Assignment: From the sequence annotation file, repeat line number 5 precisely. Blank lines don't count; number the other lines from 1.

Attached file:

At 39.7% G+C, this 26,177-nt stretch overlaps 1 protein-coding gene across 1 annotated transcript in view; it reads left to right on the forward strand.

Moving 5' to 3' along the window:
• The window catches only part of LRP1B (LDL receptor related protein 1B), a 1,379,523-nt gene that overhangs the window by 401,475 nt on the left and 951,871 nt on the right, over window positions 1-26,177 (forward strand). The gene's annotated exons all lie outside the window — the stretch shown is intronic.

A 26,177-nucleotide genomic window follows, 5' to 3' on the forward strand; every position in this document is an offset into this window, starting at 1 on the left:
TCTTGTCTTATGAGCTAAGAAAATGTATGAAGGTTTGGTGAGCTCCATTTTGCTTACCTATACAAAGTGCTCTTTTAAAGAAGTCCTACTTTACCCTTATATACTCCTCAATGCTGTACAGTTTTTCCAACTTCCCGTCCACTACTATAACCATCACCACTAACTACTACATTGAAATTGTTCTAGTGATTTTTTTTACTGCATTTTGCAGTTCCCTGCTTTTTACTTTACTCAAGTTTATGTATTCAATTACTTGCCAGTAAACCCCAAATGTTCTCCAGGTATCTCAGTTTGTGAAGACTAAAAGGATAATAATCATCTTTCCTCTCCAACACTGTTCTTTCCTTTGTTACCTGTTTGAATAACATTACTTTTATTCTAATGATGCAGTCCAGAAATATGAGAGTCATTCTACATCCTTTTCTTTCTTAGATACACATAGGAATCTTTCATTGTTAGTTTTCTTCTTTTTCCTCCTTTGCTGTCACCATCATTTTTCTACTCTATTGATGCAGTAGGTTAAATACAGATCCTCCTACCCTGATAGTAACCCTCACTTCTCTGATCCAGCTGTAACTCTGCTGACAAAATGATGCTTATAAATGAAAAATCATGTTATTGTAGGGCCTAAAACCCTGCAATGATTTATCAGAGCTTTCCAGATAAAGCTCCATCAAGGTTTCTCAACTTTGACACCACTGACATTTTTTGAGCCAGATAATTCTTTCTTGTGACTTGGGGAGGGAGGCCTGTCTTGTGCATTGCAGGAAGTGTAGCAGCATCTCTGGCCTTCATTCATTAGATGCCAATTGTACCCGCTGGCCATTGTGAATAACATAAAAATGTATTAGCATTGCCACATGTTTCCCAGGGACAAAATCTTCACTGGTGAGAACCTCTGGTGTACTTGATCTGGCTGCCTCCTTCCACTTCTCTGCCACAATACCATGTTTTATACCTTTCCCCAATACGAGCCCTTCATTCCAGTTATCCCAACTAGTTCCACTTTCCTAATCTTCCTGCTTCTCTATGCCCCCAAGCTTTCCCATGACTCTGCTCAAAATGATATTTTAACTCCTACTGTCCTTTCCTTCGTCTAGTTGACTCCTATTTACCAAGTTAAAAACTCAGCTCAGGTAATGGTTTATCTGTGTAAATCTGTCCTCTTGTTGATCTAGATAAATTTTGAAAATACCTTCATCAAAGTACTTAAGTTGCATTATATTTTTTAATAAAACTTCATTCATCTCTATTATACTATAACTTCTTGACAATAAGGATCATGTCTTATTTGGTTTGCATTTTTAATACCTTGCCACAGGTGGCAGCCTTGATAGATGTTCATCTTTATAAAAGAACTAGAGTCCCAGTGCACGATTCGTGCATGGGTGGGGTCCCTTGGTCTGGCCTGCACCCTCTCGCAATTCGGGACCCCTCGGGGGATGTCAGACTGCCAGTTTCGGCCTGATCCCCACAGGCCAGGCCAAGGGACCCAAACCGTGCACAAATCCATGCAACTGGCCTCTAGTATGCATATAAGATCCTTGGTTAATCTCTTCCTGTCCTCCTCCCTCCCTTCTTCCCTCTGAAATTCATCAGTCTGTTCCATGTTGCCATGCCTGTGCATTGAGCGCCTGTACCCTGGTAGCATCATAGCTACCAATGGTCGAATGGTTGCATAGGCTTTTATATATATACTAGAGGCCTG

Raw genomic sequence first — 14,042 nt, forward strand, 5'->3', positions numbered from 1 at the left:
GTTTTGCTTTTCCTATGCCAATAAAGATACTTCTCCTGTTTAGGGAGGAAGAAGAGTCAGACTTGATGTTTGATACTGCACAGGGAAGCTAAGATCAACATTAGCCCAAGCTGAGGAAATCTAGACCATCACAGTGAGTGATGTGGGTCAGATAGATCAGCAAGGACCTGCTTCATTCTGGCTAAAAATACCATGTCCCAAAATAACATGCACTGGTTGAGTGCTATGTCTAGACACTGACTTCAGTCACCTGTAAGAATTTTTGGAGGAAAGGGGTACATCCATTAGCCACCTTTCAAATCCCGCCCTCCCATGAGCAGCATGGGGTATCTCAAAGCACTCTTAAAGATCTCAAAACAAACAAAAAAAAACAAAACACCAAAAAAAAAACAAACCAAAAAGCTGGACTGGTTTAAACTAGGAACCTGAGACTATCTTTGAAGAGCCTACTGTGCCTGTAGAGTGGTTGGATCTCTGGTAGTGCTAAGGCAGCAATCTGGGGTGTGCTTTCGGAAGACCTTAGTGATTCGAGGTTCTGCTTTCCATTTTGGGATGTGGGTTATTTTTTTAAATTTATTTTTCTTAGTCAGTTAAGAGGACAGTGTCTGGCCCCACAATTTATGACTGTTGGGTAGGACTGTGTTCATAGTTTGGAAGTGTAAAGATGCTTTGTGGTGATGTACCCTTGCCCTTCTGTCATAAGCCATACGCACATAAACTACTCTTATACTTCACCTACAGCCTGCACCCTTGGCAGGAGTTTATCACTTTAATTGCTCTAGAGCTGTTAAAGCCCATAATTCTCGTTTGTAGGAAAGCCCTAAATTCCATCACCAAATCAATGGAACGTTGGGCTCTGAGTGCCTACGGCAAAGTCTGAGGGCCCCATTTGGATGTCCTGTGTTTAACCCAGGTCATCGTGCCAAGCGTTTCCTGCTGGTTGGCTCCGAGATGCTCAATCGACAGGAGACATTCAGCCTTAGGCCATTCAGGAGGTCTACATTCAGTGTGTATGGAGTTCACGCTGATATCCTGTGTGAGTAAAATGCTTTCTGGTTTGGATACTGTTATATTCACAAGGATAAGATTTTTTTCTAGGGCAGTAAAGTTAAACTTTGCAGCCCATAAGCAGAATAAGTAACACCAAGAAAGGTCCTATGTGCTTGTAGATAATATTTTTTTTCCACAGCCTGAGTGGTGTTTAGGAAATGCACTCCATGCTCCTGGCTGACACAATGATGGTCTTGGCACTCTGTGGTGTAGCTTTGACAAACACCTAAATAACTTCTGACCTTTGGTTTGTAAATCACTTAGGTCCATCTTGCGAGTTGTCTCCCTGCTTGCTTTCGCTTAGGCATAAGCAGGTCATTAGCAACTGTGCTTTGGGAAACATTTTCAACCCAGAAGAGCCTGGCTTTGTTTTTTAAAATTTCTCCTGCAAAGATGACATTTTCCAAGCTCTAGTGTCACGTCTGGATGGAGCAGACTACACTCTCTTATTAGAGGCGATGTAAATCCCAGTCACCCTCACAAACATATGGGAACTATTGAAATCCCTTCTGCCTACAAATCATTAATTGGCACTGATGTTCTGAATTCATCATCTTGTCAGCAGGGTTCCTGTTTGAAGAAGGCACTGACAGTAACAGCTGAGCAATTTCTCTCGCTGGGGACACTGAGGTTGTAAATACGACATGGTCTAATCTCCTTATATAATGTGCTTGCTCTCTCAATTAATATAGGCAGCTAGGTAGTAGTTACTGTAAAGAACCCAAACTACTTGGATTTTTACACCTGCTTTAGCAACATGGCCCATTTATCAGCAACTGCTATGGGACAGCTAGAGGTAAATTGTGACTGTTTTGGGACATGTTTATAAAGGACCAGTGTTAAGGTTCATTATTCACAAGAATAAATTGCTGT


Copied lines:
TCTTGTCTTATGAGCTAAGAAAATGTATGAAGGTTTGGTGAGCTCCATTTTGCTTACCTATACAAAGTGCTCTTTTAAAGAAGTCCTACTTTACCCTTATATACTCCTCAATGCTGTACAGTTTTTCCAACTTCCCGTCCACTACTATAACCATCACCACTAACTACTACATTGAAATTGTTCTAGTGATTTTTTTTACTGCATTTTGCAGTTCCCTGCTTTTTACTTTACTCAAGTTTATGTATTCAATTACTTGCCAGTAAACCCCAAATGTTCTCCAGGTATCTCAGTTTGTGAAGACTAAAAGGATAATAATCATCTTTCCTCTCCAACACTGTTCTTTCCTTTGTTACCTGTTTGAATAACATTACTTTTATTCTAATGATGCAGTCCAGAAATATGAGAGTCATTCTACATCCTTTTCTTTCTTAGATACACATAGGAATCTTTCATTGTTAGTTTTCTTCTTTTTCCTCCTTTGCTGTCACCATCATTTTTCTACTCTATTGATGCAGTAGGTTAAATACAGATCCTCCTACCCTGATAGTAACCCTCACTTCTCTGATCCAGCTGTAACTCTGCTGACAAAATGATGCTTATAAATGAAAAATCATGTTATTGTAGGGCCTAAAACCCTGCAATGATTTATCAGAGCTTTCCAGATAAAGCTCCATCAAGGTTTCTCAACTTTGACACCACTGACATTTTTTGAGCCAGATAATTCTTTCTTGTGACTTGGGGAGGGAGGCCTGTCTTGTGCATTGCAGGAAGTGTAGCAGCATCTCTGGCCTTCATTCATTAGATGCCAATTGTACCCGCTGGCCATTGTGAATAACATAAAAATGTATTAGCATTGCCACATGTTTCCCAGGGACAAAATCTTCACTGGTGAGAACCTCTGGTGTACTTGATCTGGCTGCCTCCTTCCACTTCTCTGCCACAATACCATGTTTTATACCTTTCCCCAATACGAGCCCTTCATTCCAGTTATCCCAACTAGTTCCACTTTCCTAATCTTCCTGCTTCTCTATGCCCCCAAGCTTTCCCATGACTCTGCTCAAAATGATATTTTAACTCCTACTGTCCTTTCCTTCGTCTAGTTGACTCCTATTTACCAAGTTAAAAACTCAGCTCAGGTAATGGTTTATCTGTGTAAATCTGTCCTCTTGTTGATCTAGATAAATTTTGAAAATACCTTCATCAAAGTACTTAAGTTGCATTATATTTTTTAATAAAACTTCATTCATCTCTATTATACTATAACTTCTTGACAATAAGGATCATGTCTTATTTGGTTTGCATTTTTAATACCTTGCCACAGGTGGCAGCCTTGATAGATGTTCATCTTTATAAAAGAACTAGAGTCCCAGTGCACGATTCGTGCATGGGTGGGGTCCCTTGGTCTGGCCTGCACCCTCTCGCAATTCGGGACCCCTCGGGGGATGTCAGACTGCCAGTTTCGGCCTGATCCCCACAGGCCAGGCCAAGGGACCCAAACCGTGCACAAATCCATGCAACTGGCCTCTAGTATGCATATAAGATCCTTGGTTAATCTCTTCCTGTCCTCCTCCCTCCCTTCTTCCCTCTGAAATTCATCAGTCTGTTCCATGTTGCCATGCCTGTGCATTGAGCGCCTGTACCCTGGTAGCATCATAGCTACCAATGGTCGAATGGTTGCATAGGCTTTTATATATATACTAGAGGCCTG